Favorite line: "What kind of mastermind of messiness was this child to whom I had been assigned?"

Disclaimer,  Diary of a Mad Brownie has been nominated for the Cybils award and my review reflects my personal opinion, not the opinion of the Cybils committee.  

Monday, October 26, 2015

Graphic Novel Review: Oddly Normal by Otis Frampton

So about two weeks ago,  Otis Frampton was here for a Guest Post, and now finally here's my review of Book One.  A big thank you to Otis for the images he provided for me to include with my review! 

It's Oddly Normal's Birthday and her parents have a special party planned, except Oddly's parents haven't clued into the fact that Oddly is seen as well, Oddly in school.  She gets teased about having pointed ears, green hair and being a half-witch, all the kind of things that don't help you to make friends that will show up to your birthday party.   Frustrated with her parents, Oddly blows out the candles on her birthday cake and makes a wish that her parents would disappear.  A wish that Oddlly instantly regrets, but  one that is already to late and poof they're gone.  When Oddly's aunt arrives late to the party, Oddly explains what happened, and her Aunt takes her back to Fignation.  Together they hope to figure out a way to get Oddly's parents back.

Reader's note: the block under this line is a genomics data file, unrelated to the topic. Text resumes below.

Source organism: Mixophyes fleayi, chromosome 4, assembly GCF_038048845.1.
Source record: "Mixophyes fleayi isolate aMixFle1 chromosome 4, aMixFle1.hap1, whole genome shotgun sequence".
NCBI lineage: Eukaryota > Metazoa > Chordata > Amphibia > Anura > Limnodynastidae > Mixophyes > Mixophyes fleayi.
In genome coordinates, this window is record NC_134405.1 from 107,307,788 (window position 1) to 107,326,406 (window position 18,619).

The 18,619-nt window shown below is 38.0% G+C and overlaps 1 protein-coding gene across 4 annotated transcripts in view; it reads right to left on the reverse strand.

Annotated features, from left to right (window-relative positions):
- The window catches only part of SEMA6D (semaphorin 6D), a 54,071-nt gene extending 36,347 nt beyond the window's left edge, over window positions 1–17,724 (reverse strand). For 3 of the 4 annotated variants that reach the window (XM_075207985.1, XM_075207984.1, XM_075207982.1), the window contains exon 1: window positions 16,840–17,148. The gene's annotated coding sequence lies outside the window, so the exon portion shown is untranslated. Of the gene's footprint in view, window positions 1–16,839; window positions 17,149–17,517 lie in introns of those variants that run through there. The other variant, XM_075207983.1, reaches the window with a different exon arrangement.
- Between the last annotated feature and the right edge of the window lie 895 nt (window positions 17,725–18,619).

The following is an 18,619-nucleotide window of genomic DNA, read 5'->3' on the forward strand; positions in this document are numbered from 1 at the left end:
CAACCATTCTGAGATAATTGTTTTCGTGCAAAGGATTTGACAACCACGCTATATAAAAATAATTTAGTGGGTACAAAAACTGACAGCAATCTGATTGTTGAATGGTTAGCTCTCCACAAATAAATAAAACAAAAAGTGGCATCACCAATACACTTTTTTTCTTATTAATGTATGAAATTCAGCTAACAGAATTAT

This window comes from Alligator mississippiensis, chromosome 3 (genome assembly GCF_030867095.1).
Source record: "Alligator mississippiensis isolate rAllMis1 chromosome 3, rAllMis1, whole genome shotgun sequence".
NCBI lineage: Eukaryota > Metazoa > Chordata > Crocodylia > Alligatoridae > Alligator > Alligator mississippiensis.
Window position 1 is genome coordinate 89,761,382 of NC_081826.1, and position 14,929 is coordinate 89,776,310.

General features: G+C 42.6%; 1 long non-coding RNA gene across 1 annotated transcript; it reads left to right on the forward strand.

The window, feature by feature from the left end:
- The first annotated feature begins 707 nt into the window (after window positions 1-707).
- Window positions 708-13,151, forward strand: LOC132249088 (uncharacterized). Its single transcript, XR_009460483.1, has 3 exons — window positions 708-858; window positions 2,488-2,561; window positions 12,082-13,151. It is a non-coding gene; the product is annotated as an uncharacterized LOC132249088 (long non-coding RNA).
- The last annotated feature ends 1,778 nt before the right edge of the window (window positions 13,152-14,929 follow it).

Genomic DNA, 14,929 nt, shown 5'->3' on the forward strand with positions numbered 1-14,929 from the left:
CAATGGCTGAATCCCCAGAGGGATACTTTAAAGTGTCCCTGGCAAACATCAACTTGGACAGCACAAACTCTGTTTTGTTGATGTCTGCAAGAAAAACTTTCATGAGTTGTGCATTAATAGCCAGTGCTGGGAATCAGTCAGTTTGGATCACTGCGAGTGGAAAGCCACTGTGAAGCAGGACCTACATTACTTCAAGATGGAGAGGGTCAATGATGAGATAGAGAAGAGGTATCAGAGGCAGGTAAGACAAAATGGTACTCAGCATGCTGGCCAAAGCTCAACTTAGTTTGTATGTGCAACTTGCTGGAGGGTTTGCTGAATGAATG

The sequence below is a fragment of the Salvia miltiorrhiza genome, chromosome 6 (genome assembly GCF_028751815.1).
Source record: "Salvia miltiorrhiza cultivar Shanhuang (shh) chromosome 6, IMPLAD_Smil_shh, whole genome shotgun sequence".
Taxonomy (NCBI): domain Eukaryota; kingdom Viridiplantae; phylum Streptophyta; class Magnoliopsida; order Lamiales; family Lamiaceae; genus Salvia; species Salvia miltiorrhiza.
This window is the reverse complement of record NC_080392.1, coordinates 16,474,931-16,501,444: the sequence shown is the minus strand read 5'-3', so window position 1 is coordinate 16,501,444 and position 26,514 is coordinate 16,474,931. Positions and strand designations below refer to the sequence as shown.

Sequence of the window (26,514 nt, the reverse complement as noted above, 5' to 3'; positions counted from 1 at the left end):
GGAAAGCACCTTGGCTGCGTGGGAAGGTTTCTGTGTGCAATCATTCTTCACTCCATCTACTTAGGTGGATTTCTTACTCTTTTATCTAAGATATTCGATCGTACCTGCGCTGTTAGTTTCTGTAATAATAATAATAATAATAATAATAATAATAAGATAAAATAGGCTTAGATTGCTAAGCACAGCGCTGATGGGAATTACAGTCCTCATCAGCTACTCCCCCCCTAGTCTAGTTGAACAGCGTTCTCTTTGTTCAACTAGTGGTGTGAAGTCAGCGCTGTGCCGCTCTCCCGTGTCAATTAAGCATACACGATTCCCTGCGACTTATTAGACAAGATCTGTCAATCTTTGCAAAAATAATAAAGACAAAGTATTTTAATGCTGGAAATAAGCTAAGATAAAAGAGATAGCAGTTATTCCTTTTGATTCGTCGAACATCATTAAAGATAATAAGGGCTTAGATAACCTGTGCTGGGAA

One of the first things that  made me love Oddly Normal's story is the lovely illustrations.  One's like this one from the very beginning, shortly after Oddly made her wish.   She looks so sad  sitting on the tree swing and the lack of bright colors, really sets the mood.  You can really relate to how she feels about not having any friends and how her parents don't seem to understand her. 

Then in this scene, where Oddly is running from a 
pack of werewolves, there is this added creepiness that I really enjoyed. 

Yet my favorite parts of the novel are when Oddly arrives in Fignation, a place where she thinks she will finally fit in.  I really like the vivid and bright colors Frampton uses to highlight Fignation and its various inhabitants.